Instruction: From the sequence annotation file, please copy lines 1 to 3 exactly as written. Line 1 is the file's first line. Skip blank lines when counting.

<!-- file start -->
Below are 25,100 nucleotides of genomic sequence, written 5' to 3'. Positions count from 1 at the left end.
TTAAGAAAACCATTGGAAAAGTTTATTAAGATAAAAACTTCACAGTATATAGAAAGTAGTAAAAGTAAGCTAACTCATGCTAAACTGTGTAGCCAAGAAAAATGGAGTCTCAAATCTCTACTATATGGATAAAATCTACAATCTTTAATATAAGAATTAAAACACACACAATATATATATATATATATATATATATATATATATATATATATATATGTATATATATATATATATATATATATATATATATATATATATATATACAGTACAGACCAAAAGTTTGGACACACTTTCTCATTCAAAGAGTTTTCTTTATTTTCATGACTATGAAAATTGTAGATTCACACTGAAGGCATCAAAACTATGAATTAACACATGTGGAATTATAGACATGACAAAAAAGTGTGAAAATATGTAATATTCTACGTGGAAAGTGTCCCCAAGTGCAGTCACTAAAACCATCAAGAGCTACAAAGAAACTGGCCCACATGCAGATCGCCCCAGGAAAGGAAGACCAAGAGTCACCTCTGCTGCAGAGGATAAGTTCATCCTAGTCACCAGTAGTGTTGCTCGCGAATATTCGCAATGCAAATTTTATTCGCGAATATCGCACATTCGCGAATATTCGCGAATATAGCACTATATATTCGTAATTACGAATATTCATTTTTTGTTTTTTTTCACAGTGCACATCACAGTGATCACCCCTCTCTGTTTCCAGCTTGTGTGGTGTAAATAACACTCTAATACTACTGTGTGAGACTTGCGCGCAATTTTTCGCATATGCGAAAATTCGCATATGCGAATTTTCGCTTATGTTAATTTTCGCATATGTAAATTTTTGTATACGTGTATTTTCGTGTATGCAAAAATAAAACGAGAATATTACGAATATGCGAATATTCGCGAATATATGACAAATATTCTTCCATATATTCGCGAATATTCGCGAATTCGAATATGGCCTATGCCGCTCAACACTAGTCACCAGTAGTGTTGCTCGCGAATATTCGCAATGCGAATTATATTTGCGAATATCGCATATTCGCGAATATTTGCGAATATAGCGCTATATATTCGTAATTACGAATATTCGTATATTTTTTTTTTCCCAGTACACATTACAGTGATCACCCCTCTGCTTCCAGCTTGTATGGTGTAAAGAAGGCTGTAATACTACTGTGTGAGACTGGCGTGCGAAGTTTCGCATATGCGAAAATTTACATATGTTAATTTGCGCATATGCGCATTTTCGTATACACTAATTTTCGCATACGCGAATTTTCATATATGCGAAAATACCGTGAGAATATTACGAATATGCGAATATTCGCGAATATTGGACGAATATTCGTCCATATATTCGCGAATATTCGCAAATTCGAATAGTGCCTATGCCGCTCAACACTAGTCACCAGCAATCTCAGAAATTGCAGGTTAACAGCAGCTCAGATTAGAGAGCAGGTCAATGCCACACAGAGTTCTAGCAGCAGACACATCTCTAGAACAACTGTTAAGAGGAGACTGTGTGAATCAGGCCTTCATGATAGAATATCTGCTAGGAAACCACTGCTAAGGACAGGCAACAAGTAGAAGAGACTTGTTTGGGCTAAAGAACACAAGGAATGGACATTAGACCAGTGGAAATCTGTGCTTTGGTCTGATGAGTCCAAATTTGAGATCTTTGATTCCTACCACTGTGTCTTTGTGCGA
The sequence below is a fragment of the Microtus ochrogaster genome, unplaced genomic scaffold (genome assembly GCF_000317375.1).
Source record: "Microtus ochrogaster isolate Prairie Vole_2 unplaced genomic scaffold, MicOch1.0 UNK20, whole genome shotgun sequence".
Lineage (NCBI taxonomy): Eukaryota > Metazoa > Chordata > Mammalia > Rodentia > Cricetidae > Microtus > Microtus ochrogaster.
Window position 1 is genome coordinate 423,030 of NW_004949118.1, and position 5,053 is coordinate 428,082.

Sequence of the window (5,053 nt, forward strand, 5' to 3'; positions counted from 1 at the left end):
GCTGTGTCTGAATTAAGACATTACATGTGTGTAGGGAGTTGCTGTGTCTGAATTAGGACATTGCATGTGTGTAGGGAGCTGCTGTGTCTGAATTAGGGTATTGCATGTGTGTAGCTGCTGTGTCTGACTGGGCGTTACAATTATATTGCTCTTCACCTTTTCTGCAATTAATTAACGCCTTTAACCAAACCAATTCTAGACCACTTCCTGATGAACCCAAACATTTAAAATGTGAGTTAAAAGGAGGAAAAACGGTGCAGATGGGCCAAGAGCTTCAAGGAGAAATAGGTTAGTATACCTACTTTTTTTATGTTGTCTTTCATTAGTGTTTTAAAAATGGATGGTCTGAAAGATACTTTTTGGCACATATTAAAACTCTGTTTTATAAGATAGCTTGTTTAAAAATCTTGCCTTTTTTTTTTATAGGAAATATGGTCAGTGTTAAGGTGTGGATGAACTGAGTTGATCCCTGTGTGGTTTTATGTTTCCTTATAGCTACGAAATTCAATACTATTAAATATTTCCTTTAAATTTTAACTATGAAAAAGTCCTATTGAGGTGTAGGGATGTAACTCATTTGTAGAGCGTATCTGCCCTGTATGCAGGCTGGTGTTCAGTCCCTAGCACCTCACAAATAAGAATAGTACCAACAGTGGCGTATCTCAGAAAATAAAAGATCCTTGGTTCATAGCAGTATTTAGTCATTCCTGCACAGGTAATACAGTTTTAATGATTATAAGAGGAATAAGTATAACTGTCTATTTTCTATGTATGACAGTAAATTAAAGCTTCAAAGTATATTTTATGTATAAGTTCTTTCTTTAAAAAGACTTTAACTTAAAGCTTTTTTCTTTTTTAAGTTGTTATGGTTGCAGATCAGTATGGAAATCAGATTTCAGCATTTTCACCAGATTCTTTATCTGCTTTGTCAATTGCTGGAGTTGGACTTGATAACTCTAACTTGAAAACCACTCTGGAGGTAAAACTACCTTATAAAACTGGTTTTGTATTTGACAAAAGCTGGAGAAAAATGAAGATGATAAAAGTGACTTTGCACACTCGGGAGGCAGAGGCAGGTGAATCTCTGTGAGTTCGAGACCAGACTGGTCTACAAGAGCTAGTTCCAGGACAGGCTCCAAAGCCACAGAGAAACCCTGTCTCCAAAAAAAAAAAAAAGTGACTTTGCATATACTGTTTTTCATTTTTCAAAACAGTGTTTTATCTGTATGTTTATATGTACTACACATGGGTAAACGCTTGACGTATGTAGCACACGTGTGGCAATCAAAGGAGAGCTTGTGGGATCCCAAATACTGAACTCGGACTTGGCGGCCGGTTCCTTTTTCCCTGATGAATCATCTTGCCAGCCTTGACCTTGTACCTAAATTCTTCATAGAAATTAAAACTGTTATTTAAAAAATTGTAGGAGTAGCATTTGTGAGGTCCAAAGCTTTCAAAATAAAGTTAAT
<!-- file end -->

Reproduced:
Below are 25,100 nucleotides of genomic sequence, written 5' to 3'. Positions count from 1 at the left end.
TTAAGAAAACCATTGGAAAAGTTTATTAAGATAAAAACTTCACAGTATATAGAAAGTAGTAAAAGTAAGCTAACTCATGCTAAACTGTGTAGCCAAGAAAAATGGAGTCTCAAATCTCTACTATATGGATAAAATCTACAATCTTTAATATAAGAATTAAAACACACACAATATATATATATATATATATATATATATATATATATATATATATATGTATATATATATATATATATATATATATATATATATATATATATATACAGTACAGACCAAAAGTTTGGACACACTTTCTCATTCAAAGAGTTTTCTTTATTTTCATGACTATGAAAATTGTAGATTCACACTGAAGGCATCAAAACTATGAATTAACACATGTGGAATTATAGACATGACAAAAAAGTGTGAAAATATGTAATATTCTACGTGGAAAGTGTCCCCAAGTGCAGTCACTAAAACCATCAAGAGCTACAAAGAAACTGGCCCACATGCAGATCGCCCCAGGAAAGGAAGACCAAGAGTCACCTCTGCTGCAGAGGATAAGTTCATCCTAGTCACCAGTAGTGTTGCTCGCGAATATTCGCAATGCAAATTTTATTCGCGAATATCGCACATTCGCGAATATTCGCGAATATAGCACTATATATTCGTAATTACGAATATTCATTTTTTGTTTTTTTTCACAGTGCACATCACAGTGATCACCCCTCTCTGTTTCCAGCTTGTGTGGTGTAAATAACACTCTAATACTACTGTGTGAGACTTGCGCGCAATTTTTCGCATATGCGAAAATTCGCATATGCGAATTTTCGCTTATGTTAATTTTCGCATATGTAAATTTTTGTATACGTGTATTTTCGTGTATGCAAAAATAAAACGAGAATATTACGAATATGCGAATATTCGCGAATATATGACAAATATTCTTCCATATATTCGCGAATATTCGCGAATTCGAATATGGCCTATGCCGCTCAACACTAGTCACCAGTAGTGTTGCTCGCGAATATTCGCAATGCGAATTATATTTGCGAATATCGCATATTCGCGAATATTTGCGAATATAGCGCTATATATTCGTAATTACGAATATTCGTATATTTTTTTTTTCCCAGTACACATTACAGTGATCACCCCTCTGCTTCCAGCTTGTATGGTGTAAAGAAGGCTGTAATACTACTGTGTGAGACTGGCGTGCGAAGTTTCGCATATGCGAAAATTTACATATGTTAATTTGCGCATATGCGCATTTTCGTATACACTAATTTTCGCATACGCGAATTTTCATATATGCGAAAATACCGTGAGAATATTACGAATATGCGAATATTCGCGAATATTGGACGAATATTCGTCCATATATTCGCGAATATTCGCAAATTCGAATAGTGCCTATGCCGCTCAACACTAGTCACCAGCAATCTCAGAAATTGCAGGTTAACAGCAGCTCAGATTAGAGAGCAGGTCAATGCCACACAGAGTTCTAGCAGCAGACACATCTCTAGAACAACTGTTAAGAGGAGACTGTGTGAATCAGGCCTTCATGATAGAATATCTGCTAGGAAACCACTGCTAAGGACAGGCAACAAGTAGAAGAGACTTGTTTGGGCTAAAGAACACAAGGAATGGACATTAGACCAGTGGAAATCTGTGCTTTGGTCTGATGAGTCCAAATTTGAGATCTTTGATTCCTACCACTGTGTCTTTGTGCGA
The sequence below is a fragment of the Microtus ochrogaster genome, unplaced genomic scaffold (genome assembly GCF_000317375.1).